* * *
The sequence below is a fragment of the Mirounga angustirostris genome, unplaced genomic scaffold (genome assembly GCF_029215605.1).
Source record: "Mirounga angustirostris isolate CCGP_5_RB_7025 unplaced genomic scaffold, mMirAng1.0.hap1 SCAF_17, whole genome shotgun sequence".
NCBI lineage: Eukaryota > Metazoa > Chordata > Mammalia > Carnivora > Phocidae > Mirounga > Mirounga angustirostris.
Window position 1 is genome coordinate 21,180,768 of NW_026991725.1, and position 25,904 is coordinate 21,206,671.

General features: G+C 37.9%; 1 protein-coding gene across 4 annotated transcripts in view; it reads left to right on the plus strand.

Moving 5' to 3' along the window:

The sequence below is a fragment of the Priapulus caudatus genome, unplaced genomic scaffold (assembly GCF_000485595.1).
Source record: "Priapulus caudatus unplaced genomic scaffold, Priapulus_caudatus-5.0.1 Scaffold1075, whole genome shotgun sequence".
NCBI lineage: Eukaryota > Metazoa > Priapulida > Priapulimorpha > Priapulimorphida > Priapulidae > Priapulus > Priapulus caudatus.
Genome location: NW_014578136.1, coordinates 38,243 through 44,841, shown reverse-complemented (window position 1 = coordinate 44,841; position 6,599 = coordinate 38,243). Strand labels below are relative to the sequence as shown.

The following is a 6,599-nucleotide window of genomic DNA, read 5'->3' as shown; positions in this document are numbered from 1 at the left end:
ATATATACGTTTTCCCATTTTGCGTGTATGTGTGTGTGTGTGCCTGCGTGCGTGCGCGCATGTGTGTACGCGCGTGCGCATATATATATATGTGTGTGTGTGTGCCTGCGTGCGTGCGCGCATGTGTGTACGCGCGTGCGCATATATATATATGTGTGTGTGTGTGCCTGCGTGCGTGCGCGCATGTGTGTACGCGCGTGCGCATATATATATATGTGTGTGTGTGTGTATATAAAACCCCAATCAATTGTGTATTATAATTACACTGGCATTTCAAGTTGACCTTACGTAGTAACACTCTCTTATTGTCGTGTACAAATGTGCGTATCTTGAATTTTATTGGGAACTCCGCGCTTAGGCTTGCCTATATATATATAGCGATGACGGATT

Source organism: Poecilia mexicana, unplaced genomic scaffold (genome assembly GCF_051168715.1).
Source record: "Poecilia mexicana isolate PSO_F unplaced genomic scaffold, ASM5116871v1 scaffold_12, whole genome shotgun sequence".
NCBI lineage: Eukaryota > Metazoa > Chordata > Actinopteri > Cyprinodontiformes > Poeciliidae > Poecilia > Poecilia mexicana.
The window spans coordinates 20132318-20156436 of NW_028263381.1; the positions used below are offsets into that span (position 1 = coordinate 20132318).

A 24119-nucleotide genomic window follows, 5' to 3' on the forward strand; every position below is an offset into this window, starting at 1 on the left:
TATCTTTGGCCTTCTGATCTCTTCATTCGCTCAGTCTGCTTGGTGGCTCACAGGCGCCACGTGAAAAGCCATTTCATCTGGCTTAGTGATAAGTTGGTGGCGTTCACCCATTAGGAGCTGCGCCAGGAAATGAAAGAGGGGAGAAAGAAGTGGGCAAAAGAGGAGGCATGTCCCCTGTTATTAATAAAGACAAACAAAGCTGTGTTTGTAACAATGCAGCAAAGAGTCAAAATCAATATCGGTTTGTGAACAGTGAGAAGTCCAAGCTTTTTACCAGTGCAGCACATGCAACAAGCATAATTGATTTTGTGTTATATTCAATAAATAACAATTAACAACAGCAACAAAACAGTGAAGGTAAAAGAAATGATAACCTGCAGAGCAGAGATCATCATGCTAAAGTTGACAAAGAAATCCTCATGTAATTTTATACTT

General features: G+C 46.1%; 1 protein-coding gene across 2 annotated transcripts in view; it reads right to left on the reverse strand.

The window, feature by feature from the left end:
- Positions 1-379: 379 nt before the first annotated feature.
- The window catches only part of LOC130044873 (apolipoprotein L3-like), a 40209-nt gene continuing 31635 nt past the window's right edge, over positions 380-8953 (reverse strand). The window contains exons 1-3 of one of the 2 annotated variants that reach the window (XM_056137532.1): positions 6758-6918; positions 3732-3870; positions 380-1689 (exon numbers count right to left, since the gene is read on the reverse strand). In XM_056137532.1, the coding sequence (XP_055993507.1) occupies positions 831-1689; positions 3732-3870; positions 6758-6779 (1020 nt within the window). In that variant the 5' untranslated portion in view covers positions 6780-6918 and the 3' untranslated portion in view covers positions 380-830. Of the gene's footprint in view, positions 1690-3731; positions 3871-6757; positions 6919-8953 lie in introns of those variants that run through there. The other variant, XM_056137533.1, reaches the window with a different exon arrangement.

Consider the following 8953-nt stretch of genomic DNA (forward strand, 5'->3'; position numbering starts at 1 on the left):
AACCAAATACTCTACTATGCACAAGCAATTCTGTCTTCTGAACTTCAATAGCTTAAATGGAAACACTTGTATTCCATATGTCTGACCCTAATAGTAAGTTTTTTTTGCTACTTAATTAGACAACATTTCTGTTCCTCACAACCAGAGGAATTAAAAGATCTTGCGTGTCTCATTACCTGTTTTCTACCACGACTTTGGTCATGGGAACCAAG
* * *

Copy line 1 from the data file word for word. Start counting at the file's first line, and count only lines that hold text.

The sequence below is a fragment of the Mirounga angustirostris genome, unplaced genomic scaffold (genome assembly GCF_029215605.1).